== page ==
Diversification is a strategic concept, which has implications for the whole company. Will it be able to learn all the new competences required to meet competition in the new market? At what price? With what delays? At what cost? Is it worth it? Is it sustainable? The brand and business perspective promoted by this book calls for a reinsertion of brand extension issues into the context of corporate strategy.

Finally, it is an involving topic because it is generally tied to a new product launch, which as for all new products commands time, energy, allocation of resources, and creates a situation of risk. This risk is increased by the fact that unlike line extensions, brand extensions lead the brand into new and unknown markets, which may be dominated by entrenched competitors.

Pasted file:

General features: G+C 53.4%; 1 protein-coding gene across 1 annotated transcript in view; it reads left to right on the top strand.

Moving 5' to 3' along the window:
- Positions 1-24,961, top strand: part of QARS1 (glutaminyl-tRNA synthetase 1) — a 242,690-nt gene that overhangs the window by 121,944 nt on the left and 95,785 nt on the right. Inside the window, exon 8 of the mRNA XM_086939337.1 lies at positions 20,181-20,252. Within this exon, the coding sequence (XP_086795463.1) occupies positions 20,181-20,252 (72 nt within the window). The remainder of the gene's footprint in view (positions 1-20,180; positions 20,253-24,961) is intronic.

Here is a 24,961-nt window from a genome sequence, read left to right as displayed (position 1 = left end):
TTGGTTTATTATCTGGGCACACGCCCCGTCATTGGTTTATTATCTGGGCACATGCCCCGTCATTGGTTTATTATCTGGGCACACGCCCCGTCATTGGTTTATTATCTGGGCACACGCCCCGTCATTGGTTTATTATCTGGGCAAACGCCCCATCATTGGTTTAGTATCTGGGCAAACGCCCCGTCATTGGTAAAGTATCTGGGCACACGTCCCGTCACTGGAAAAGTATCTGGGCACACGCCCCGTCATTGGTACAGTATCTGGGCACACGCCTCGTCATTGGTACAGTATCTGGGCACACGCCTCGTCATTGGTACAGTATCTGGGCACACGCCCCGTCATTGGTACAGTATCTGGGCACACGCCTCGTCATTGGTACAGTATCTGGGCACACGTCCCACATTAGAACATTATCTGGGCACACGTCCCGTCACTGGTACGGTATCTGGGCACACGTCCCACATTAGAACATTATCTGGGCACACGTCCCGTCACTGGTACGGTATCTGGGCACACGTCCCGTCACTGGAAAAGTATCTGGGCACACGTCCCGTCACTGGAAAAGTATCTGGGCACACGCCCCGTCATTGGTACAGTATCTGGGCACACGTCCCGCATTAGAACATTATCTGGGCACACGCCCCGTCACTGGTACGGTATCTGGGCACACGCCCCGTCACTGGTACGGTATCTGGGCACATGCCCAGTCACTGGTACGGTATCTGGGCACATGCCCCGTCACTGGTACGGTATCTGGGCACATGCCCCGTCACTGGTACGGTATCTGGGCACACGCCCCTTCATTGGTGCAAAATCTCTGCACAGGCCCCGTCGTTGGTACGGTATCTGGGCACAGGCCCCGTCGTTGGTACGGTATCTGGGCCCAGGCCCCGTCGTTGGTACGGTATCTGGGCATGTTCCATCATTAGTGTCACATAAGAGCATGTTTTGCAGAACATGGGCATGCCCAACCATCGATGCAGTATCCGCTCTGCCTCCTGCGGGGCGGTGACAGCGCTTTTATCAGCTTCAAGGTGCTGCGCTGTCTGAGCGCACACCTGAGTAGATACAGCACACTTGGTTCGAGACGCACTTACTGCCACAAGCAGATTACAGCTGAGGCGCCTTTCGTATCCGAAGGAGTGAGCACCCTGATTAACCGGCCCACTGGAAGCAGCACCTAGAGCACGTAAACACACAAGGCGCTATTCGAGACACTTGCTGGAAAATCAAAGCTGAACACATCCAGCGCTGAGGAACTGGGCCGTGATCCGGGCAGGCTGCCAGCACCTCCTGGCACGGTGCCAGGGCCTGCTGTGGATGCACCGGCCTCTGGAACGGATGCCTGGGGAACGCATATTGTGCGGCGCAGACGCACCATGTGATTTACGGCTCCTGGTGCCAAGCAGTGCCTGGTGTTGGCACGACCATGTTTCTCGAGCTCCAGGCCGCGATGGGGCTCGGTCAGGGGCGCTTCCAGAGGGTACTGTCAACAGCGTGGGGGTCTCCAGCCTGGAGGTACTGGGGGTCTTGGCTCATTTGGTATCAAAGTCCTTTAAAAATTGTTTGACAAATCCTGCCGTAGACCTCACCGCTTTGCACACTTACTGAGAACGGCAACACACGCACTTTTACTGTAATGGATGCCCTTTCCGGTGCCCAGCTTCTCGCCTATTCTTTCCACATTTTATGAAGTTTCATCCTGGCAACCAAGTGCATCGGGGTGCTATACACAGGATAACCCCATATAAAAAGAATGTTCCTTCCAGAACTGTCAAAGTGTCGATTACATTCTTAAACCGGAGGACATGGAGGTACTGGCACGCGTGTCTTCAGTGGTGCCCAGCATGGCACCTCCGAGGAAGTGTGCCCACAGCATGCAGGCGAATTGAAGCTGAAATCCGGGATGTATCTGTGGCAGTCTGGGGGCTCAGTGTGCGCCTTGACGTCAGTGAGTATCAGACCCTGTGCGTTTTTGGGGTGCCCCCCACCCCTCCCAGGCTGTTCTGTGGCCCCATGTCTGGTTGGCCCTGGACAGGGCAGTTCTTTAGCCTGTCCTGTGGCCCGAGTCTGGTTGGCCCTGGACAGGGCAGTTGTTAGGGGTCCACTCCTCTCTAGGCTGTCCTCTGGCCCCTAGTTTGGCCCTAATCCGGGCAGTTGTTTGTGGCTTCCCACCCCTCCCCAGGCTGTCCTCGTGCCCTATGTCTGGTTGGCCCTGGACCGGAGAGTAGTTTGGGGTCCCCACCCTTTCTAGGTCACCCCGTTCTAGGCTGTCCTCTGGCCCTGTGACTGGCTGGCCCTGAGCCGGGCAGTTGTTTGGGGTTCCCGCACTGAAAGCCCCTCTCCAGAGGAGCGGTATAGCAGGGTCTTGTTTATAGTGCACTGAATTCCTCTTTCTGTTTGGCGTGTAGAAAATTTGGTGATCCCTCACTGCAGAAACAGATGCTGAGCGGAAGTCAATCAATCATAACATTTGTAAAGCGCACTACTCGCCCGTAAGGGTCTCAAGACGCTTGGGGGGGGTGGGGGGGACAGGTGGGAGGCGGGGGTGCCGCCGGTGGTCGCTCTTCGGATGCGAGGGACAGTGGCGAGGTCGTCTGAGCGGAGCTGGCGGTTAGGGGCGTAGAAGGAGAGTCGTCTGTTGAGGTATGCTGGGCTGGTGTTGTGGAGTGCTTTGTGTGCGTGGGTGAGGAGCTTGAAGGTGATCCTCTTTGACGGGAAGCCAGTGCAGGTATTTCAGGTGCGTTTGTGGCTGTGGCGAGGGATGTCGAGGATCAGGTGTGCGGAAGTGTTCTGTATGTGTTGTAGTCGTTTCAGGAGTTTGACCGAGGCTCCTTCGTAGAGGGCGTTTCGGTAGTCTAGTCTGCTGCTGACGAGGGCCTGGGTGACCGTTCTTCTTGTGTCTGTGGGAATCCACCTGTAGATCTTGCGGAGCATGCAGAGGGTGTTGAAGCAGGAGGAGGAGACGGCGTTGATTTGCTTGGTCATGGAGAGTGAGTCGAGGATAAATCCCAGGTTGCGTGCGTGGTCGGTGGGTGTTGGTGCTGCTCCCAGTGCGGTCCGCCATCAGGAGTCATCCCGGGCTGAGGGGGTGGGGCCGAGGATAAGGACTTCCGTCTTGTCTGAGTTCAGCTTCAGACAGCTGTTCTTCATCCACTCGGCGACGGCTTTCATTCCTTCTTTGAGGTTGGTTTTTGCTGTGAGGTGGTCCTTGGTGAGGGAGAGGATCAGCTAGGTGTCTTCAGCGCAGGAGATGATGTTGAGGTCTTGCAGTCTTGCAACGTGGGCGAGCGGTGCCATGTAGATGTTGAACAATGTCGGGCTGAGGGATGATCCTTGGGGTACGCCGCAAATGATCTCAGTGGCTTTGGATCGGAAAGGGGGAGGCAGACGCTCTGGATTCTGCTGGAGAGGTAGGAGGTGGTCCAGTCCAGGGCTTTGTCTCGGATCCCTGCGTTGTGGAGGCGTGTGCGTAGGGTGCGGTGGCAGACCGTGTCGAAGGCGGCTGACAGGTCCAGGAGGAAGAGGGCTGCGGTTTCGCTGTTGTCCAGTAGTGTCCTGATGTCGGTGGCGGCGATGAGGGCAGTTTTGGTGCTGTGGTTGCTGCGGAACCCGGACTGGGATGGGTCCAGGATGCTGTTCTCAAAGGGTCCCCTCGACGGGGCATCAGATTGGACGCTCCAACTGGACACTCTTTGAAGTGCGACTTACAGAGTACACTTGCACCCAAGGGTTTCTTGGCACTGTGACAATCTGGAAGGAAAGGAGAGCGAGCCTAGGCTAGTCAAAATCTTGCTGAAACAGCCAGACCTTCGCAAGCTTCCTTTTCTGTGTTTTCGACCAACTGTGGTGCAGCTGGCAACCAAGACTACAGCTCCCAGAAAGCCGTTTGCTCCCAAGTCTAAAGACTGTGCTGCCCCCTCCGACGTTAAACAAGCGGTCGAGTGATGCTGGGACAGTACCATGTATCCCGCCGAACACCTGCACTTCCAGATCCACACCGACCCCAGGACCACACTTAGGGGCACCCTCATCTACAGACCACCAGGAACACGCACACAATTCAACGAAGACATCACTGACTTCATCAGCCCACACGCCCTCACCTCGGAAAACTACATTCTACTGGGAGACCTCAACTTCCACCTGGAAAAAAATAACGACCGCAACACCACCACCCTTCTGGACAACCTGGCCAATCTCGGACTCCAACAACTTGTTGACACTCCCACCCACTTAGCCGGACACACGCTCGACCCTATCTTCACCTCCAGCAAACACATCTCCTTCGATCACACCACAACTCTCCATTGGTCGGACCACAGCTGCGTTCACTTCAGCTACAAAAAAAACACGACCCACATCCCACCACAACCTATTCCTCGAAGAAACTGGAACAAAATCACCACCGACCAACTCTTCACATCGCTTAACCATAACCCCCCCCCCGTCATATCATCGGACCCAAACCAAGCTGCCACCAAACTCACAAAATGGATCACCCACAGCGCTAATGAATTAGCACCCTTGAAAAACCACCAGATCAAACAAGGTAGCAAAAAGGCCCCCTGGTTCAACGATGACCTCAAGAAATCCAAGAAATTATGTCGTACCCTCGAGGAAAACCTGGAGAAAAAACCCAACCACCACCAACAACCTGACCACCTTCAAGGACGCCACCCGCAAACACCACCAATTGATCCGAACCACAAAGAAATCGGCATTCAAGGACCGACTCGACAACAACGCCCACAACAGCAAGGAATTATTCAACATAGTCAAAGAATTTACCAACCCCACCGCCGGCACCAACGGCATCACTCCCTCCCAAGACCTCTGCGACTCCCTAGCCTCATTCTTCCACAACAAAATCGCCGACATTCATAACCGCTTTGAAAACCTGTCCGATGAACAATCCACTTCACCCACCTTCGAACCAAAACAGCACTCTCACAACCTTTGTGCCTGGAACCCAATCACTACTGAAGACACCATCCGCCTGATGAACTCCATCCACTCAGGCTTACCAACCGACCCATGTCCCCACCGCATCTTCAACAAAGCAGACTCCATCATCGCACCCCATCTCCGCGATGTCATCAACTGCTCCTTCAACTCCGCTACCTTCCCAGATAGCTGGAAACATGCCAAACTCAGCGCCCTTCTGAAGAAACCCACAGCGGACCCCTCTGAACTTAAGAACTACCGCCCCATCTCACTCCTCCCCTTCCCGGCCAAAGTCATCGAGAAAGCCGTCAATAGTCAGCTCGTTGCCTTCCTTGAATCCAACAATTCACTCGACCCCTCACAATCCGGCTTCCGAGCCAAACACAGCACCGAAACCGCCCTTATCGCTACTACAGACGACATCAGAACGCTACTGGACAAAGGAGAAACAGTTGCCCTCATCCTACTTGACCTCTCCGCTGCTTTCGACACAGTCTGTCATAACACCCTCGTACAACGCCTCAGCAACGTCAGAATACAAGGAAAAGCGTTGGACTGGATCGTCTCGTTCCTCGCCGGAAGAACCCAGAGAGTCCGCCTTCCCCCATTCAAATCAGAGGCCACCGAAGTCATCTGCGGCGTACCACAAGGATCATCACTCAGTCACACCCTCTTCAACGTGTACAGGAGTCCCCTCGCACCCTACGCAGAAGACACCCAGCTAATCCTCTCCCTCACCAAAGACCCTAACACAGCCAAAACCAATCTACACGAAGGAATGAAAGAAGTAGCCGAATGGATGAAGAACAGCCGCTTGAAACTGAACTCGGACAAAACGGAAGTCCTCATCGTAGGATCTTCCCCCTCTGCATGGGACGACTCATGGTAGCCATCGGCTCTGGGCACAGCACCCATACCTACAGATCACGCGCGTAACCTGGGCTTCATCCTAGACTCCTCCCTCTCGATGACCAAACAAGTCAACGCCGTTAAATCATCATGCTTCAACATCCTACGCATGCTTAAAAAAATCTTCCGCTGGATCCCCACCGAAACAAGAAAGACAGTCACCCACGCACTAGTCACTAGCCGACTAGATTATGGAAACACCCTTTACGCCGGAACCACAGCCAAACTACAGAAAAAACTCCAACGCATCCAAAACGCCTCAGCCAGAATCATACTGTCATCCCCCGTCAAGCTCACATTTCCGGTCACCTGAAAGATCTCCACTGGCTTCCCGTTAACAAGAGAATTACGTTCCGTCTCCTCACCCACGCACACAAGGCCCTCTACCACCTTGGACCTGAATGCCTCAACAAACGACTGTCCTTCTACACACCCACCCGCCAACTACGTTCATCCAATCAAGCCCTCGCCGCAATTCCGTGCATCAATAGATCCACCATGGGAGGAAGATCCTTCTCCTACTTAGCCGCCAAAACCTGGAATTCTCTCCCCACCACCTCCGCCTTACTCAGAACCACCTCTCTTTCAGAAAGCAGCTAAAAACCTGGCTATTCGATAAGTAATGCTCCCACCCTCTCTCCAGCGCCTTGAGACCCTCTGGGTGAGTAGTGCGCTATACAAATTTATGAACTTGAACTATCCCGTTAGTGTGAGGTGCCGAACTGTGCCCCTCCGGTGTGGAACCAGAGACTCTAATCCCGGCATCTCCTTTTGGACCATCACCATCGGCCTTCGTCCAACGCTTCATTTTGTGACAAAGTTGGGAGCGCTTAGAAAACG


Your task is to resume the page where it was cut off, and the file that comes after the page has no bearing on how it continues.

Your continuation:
There is not only a straightforward financial risk should the extension fail, there is also potential damage to the image of the brand, in the distribution channels, among the trade, and among end users. A good example is the problems encountered by Mercedes when it launched its new Class A, a radical downward extension, after it decided to go where the market was and compete against Volkswagen.

The car could not pass the ‘elan test’, thus destroying the sacrosanct image of Mercedes as one of the most secure cars in the world. The whole conception of a Mercedes car had to be redefined. One does not move easily from a high historical competence in manufacturing large sedan cars with rear wheel drive to making small compact cars with front wheel drive. Also for the first time, one could buy a new Mercedes for around s20,000.